Interview with Kimneihat Vaiphei

The population of Manipur according to 2001 Census is 2,166,788. Of this 741,141 are Scheduled Tribes (STs), which constitutes 34.2 per cent of the total population of the state. There are a total of twenty nine (29) notified Scheduled Tribes in the state. One such tribe is the Vaiphei tribe with a population of 38,267.

Kimneihat Vaiphei, 28, is a young and dynamic woman who has the distinction of being the first and only person from the Vaiphei tribe to have an M.Phil in ‘Psychiatric Social Work’ and who is currently pursuing PhD in the same stream from NIMHANS, Bangalore along with working there as a Psychiatric social worker in ‘Adult Psychiatry’. Her PhD thesis topic is “Psycho-social needs of women with injectable drug use”. The North-eastern states of Manipur, Mizoram and Nagaland report the highest incidence of drug abuse in the country due to the proximity to the golden triangle-the three drug producing countries of Thailand, Laos and Myanmar. But, as of yet, there has been negligible research carried out concerning the mental health of drug users especially the female drug users. In this context, Ms. Vaiphei’s doctoral research is a sort of pioneering work that will help in addressing the issue of drug abuse more effectively. Here are excerpts from an interview with Ms. Vaiphei where she talks about her work and what it entails for spearheading the campaign against the menace of drugs in her homeland.

VP: Why is there such a high incidence of drug abuse in the North-east, especially Manipur?

KV: The north –east state of Manipur is characterized by political instability, unemployment, and easy availability of heroin from across the Myanmar border. They are classified by the NACO as high prevalence states for HIV, and Intravenous drug use is an important cause of HIV transmission. The IDU population constitutes 1.9 to 2.7% of the adult population. In 2005 the HIV prevalence among IDUs in Manipur was reported to be 24%.


VP:  Tell us more about your work as a Psychiatric Social Worker:

As a PSW, we help patients who are in need of psycho-social intervention with psychosocial issues- mild depression, suicide, drug abuse, family discord, to a major psychiatric disorder and so on. We work in terms of individual, family as well as community level. In NIMHANS, we work as a multi disciplinary team consisting of psychiatrist, psychiatric Social worker, Psychologist and Psychiatric Nurses. Each department has a unique role to play, as a psychiatric Social Worker we are involved in catering to the needs of psychosocial issues- of the individual, family and community, training & capacity building, policy making, community level intervention, and so on.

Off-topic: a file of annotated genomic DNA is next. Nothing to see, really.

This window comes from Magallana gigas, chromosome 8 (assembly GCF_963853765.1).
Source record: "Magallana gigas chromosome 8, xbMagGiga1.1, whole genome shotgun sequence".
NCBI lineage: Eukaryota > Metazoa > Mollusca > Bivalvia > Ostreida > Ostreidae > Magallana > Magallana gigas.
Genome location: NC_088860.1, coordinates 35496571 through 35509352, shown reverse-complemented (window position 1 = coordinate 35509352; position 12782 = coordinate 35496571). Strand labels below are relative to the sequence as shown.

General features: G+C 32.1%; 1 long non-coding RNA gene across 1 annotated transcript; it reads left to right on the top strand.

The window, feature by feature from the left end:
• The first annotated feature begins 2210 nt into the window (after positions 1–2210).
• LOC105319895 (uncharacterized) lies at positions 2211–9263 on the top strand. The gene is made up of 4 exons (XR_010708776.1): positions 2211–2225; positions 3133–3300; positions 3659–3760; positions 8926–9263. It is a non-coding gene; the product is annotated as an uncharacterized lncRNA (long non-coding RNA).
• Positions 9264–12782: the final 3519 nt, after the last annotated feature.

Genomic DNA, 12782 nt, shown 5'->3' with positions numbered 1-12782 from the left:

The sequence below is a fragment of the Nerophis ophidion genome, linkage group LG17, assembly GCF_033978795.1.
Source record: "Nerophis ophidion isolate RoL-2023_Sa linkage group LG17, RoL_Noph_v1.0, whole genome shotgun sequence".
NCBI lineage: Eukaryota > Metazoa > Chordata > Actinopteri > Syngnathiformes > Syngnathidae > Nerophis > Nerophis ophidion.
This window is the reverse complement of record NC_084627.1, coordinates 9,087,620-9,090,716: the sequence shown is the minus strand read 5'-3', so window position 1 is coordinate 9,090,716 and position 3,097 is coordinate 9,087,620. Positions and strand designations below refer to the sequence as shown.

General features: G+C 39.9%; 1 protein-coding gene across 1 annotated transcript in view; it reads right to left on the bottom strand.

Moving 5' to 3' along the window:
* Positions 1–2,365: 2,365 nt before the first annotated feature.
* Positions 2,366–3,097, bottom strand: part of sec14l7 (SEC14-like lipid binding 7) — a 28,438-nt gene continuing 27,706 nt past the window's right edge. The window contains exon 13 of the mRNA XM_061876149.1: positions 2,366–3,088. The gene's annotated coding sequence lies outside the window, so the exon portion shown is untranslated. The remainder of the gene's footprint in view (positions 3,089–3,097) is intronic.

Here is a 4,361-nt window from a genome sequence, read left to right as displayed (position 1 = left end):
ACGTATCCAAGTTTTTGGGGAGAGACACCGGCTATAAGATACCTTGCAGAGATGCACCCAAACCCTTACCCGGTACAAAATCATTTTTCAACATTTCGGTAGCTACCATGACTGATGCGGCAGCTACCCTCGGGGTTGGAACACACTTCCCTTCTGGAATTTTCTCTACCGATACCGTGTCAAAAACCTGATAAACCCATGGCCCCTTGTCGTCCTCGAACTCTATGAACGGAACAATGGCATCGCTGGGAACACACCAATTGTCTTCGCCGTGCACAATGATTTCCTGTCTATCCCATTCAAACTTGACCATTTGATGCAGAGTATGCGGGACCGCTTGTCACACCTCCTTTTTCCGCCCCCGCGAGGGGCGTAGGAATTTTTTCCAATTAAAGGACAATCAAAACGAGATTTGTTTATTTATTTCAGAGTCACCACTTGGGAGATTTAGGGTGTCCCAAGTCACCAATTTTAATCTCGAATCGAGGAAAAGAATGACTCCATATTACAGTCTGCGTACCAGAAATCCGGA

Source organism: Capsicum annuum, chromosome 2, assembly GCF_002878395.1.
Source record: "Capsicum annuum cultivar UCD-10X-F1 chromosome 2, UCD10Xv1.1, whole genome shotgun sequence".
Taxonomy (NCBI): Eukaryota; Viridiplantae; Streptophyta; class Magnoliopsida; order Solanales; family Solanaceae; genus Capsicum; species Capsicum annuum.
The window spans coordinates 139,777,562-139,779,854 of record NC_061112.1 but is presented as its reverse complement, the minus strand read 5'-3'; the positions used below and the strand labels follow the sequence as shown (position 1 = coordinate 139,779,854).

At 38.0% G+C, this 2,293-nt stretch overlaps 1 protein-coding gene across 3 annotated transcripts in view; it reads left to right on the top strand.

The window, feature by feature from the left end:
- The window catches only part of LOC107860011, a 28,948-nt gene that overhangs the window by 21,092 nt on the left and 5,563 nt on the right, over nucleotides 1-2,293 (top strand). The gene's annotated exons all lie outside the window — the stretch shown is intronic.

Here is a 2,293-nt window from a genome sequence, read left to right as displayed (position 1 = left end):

VP: Could you brief us on some specific cases you worked on in your capacity as a PSW.

KV: I do an extensive study on Drug addiction in Manipur which involves research on anxiety and depression among college students;   and sexual attitude, behavior and knowledge among college students. I’m also doing my PhD on Psychosocial needs of Women with ID use.


VP: How did you decide the topic for your doctoral research?

KV: Lots of studies have been done on Substance use/ Drug use. However, study on mental health issues has not been looked upon especially in Women and the North eastern states of India.


VP: As you say that the aspect of drug abuse on mental health has not been much looked upon. Then why not look into it in totality? Why the focus on women especially in your research?

KV: Women are more vulnerable and susceptible to the dreadful HIV/AIDS; STI STDs due to various factors- biological vulnerabilities, social stigma, gender differences, economical strain and so on.


VP: What is the relevance of your research?

KV: The focus as of now is on Safer Sex practices, Syringe Exchange programme, Harm reduction programme etc., which helps in sensitization and awareness. However the psychological needs or the mental health has not been explored nor been looked upon much. This study would be helpful in understanding the psychosocial needs, their coping strategies, support system, and their quality of life and so on. After understanding this core issue, I would plan for an intervention based on the need.

Compiled by:

Neelam Vaiphei